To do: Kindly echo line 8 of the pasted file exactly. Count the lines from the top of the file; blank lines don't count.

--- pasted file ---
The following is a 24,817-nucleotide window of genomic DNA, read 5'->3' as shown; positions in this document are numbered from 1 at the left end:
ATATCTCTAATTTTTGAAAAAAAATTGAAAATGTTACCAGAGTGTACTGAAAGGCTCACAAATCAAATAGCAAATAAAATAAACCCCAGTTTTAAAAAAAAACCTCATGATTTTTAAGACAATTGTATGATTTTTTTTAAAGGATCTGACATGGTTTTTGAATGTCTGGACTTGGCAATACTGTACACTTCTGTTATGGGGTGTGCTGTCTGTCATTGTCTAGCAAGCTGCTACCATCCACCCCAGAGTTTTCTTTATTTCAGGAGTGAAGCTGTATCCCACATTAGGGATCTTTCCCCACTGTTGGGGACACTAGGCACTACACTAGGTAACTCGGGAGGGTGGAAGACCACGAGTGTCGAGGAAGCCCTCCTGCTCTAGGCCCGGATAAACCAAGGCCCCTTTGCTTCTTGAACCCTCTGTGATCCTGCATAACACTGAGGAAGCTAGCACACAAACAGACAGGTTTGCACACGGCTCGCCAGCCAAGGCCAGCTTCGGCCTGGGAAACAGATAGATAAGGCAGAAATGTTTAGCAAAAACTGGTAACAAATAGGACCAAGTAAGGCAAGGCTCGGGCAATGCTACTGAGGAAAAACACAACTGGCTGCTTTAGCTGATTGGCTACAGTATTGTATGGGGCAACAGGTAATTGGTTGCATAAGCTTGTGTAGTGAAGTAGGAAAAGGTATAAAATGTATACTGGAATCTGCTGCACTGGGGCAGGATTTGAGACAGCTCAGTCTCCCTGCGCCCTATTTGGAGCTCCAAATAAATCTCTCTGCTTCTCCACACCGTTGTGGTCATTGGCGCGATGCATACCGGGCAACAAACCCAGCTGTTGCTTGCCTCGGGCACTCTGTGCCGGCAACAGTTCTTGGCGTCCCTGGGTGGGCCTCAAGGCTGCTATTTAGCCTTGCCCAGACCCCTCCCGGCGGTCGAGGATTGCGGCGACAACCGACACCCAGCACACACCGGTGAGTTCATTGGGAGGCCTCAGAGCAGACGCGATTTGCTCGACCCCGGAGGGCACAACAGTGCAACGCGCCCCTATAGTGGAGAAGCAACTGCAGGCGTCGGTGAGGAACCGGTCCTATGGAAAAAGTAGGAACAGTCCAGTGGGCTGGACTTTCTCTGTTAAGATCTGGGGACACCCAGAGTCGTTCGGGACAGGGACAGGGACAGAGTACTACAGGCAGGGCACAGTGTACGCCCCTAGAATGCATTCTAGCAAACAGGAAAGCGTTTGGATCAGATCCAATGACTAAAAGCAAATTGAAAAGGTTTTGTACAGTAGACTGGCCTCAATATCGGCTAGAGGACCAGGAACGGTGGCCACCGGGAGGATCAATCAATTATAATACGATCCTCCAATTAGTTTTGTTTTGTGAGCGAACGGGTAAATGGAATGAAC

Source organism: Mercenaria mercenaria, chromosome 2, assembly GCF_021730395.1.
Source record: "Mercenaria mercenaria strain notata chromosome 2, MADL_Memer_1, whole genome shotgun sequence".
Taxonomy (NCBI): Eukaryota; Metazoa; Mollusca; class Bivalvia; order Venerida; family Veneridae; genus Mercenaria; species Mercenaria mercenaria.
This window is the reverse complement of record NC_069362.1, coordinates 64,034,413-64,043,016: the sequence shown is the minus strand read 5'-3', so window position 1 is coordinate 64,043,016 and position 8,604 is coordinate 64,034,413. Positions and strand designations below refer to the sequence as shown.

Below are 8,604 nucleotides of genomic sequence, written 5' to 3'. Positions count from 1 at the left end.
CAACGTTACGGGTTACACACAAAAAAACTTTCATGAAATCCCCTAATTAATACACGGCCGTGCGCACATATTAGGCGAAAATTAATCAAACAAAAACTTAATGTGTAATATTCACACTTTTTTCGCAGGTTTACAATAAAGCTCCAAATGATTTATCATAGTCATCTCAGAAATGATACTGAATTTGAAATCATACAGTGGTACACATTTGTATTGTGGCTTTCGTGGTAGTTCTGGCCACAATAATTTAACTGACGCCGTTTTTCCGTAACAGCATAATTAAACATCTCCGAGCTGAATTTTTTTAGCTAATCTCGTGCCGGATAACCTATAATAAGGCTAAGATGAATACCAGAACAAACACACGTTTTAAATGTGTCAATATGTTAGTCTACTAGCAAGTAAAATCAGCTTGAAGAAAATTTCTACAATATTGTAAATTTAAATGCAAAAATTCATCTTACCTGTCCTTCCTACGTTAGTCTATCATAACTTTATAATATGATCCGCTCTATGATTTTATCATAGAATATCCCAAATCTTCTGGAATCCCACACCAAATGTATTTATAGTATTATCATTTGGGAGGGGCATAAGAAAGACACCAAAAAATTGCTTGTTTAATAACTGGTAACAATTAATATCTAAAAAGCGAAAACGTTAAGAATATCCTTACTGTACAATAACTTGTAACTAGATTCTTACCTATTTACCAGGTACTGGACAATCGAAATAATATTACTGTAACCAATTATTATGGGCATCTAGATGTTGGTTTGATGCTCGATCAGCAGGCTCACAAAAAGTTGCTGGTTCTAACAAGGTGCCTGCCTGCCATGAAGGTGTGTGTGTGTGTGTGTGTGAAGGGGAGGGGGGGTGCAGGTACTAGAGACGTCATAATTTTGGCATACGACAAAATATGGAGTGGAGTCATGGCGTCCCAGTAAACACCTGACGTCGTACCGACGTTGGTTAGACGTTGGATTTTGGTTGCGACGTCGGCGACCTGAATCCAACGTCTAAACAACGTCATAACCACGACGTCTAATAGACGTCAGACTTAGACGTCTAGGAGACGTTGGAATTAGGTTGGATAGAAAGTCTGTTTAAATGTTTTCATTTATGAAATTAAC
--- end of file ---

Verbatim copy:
CAACGTTACGGGTTACACACAAAAAAACTTTCATGAAATCCCCTAATTAATACACGGCCGTGCGCACATATTAGGCGAAAATTAATCAAACAAAAACTTAATGTGTAATATTCACACTTTTTTCGCAGGTTTACAATAAAGCTCCAAATGATTTATCATAGTCATCTCAGAAATGATACTGAATTTGAAATCATACAGTGGTACACATTTGTATTGTGGCTTTCGTGGTAGTTCTGGCCACAATAATTTAACTGACGCCGTTTTTCCGTAACAGCATAATTAAACATCTCCGAGCTGAATTTTTTTAGCTAATCTCGTGCCGGATAACCTATAATAAGGCTAAGATGAATACCAGAACAAACACACGTTTTAAATGTGTCAATATGTTAGTCTACTAGCAAGTAAAATCAGCTTGAAGAAAATTTCTACAATATTGTAAATTTAAATGCAAAAATTCATCTTACCTGTCCTTCCTACGTTAGTCTATCATAACTTTATAATATGATCCGCTCTATGATTTTATCATAGAATATCCCAAATCTTCTGGAATCCCACACCAAATGTATTTATAGTATTATCATTTGGGAGGGGCATAAGAAAGACACCAAAAAATTGCTTGTTTAATAACTGGTAACAATTAATATCTAAAAAGCGAAAACGTTAAGAATATCCTTACTGTACAATAACTTGTAACTAGATTCTTACCTATTTACCAGGTACTGGACAATCGAAATAATATTACTGTAACCAATTATTATGGGCATCTAGATGTTGGTTTGATGCTCGATCAGCAGGCTCACAAAAAGTTGCTGGTTCTAACAAGGTGCCTGCCTGCCATGAAGGTGTGTGTGTGTGTGTGTGTGAAGGGGAGGGGGGGTGCAGGTACTAGAGACGTCATAATTTTGGCATACGACAAAATATGGAGTGGAGTCATGGCGTCCCAGTAAACACCTGACGTCGTACCGACGTTGGTTAGACGTTGGATTTTGGTTGCGACGTCGGCGACCTGAATCCAACGTCTAAACAACGTCATAACCACGACGTCTAATAGACGTCAGACTTAGACGTCTAGGAGACGTTGGAATTAGGTTGGATAGAAAGTCTGTTTAAATGTTTTCATTTATGAAATTAAC